The Israeli spyware firm NSO is in talks to be sold to the U.S. defense contractor L3Harris, a number of sources with knowledge of the deal in Israel and the U.S. have said, with the senior White House official saying it is 'deeply concerned' by any possible deal.
The deal is yet to be finalized and still needs to be approved by Israel, the U.S. and L3Harris’ board of directors.
This story was jointly reported by Haaretz, The Washington Post and The Guardian, and confirms parts of a report published in Intelligence Online published on Tuesday.
NSO is infamous for producing the controversial Pegasus spyware, which can hack mobile phones and provide client operators – in the form of states or national intelligence agencies – full access to the targets' devices, including through the use of so-called “zero-click” attacks.
The U.S. Department of Commerce blacklisted NSO last November after it was revealed the phones of U.S. officials in Africa were targeted using Pegasus, with the hacking likely being the work of one of NSO’s clients.
The move also came after the Project Pegasus investigative journalist consortium, led by Paris-based NGO Forbidden Stories, published a string of reports alleging misuse of the Pegasus spyware by regimes across the world.
According to sources who spoke to Haaretz, The Washington Post and The Guardian, if approved, the deal could see NSO removed from the U.S. Department of Commerce's blacklist – either directly, or by having its assets bought by L3Harris, which will only work with the U.S. and its allies.
The deal, sources said, would include NSO’s client base in the so-called Five Eyes – an alliance of intelligence agencies comprising the U.S., U.K., Australia, Canada, New Zealand – as well as those in Europe and possibly other NATO countries.
It would also include NSO’s software and some of its workers who are seen as key to the firm’s ability to continue to hack mobile devices over time even as firms like Apple and Google work to patch the vulnerabilities Pegasus and other types of spyware exploit to gain access to encrypted devices.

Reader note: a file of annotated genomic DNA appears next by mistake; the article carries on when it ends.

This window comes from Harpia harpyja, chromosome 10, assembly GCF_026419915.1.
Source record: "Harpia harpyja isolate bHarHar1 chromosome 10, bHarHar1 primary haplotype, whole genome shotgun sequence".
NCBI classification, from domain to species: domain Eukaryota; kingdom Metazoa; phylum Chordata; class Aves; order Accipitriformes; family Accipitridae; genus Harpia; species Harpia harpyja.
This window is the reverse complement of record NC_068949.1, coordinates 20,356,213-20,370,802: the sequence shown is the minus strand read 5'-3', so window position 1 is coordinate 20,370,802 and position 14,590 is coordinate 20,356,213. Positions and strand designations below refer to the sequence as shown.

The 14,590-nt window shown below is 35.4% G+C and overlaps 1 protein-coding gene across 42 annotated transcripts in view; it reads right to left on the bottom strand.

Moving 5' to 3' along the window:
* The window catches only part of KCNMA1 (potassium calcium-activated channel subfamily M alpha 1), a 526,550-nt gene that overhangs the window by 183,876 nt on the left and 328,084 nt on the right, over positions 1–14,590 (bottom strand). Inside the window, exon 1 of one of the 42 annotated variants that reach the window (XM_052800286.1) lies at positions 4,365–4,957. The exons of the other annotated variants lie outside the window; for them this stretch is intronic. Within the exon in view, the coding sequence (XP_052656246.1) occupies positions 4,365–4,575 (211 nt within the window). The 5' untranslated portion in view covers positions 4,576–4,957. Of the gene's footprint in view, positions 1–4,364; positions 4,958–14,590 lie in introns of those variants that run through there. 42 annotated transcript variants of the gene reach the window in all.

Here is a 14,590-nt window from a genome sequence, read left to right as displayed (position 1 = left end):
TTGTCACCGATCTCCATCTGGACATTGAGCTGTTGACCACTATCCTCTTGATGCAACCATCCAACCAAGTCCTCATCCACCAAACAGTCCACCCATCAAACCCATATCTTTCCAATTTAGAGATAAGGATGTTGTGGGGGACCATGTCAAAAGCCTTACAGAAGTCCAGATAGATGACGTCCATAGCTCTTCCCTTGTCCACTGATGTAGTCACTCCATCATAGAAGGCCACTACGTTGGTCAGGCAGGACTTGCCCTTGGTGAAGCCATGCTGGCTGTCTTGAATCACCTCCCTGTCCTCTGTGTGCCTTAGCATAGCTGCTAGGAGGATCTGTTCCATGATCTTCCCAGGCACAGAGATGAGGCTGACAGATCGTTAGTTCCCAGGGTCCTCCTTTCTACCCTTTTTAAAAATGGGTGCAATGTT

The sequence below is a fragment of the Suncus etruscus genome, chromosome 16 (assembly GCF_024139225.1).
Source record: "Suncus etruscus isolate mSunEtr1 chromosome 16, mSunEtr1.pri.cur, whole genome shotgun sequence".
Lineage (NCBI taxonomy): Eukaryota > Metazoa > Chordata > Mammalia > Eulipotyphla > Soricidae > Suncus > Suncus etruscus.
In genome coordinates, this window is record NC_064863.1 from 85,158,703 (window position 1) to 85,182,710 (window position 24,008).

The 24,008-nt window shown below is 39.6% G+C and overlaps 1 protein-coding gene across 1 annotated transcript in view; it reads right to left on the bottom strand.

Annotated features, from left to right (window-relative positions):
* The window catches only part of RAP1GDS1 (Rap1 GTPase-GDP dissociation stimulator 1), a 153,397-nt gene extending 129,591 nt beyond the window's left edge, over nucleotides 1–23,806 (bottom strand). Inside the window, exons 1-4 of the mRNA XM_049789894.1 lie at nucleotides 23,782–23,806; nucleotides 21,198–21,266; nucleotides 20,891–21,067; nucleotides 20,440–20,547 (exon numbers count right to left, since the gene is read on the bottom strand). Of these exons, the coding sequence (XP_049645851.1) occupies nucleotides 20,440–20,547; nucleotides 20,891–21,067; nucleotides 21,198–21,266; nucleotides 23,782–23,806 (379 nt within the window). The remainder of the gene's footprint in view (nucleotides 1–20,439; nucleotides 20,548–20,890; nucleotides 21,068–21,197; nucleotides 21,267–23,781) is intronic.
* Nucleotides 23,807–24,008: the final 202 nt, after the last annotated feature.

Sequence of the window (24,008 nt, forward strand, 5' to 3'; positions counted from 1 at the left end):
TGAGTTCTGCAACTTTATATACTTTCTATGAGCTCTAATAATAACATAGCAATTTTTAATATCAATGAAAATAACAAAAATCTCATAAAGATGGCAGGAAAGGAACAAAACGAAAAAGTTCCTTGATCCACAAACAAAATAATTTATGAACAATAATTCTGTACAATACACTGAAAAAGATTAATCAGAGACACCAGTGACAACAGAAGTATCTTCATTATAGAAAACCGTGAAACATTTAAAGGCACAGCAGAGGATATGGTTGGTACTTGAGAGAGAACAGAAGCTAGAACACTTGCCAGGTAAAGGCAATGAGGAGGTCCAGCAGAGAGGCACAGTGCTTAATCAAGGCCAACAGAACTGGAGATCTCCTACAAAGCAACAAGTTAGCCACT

Israel, which initially lobbied the White House to help NSO be removed from the blacklist, is said to be involved in talks and is now perceived to be an obstacle.
One question is whether the company remains in Israel, or if Israel will remain a client and have access to its technology. Another unclear issue, according to one source, is whether NSO's talent and the development of its ongoing hacking capabilities will remain in Israel and under its oversight.
The assumption in the Israeli cyber industry is that any future deal will see either NSO or its technology remain in Israel in some capacity, and that Israeli defense bodies will have access to it or at least be its clients. The assumption is that U.S. defense, intelligence and maybe even law enforcement agencies will make a similar demand on their end.
“We are deeply concerned,” said a senior White House official, speaking on condition of anonymity because of the matter's sensitivity, adding that "such a transaction, if it were to take place, raises serious counterintelligence and security concerns for the U.S. government.
"Without getting ahead of any process, any U.S. company, particularly a cleared U.S. defense contractor, should be aware that a transaction with a foreign entity on the Entity List will not automatically remove a designated entity from the [list], and would spur intensive review."
- ‘We Don’t Want These Kinds of People’: NSO Staff Pay the Price for Pegasus Spyware
- Did NSO Go Rogue and Use Pegasus Spyware for Private Ops?
- What Did the FBI Really Want NSO’s Pegasus For?
L3Harris, sources said, also met with another offensive Israeli cyber firm, but decided to move ahead with talks with NSO instead. NSO was described as having the ability to provide solutions the American defense firm cannot currently supply independently. NSO was in the past in talks with the FBI, and according to sources the FBI and CIA know about the current talks.
“We are aware of the capability, and we are constantly evaluating our customers’ national security needs,” said an L3Harris spokesperson. “At this point, anything beyond that is speculation."
NSO did not respond to this report, nor did Israel's Defense Ministry.
John Scott-Railton, a senior researcher at the University of Toronto's Citizen Lab project, said that even with American ownership, "it’s doubtful that the most elite intelligence services like the CIA, NSA and GCHQ would trust this technology for their most sensitive operations. So where would the big market be? I fear the logical consumers are U.S. police departments. This would be an unprecedented threat to our civil liberties.”
Stephanie Kirchgaessner of The Guardian, and Ellen Nakashima and Craig Timberg of The Washington Post contributed to this report.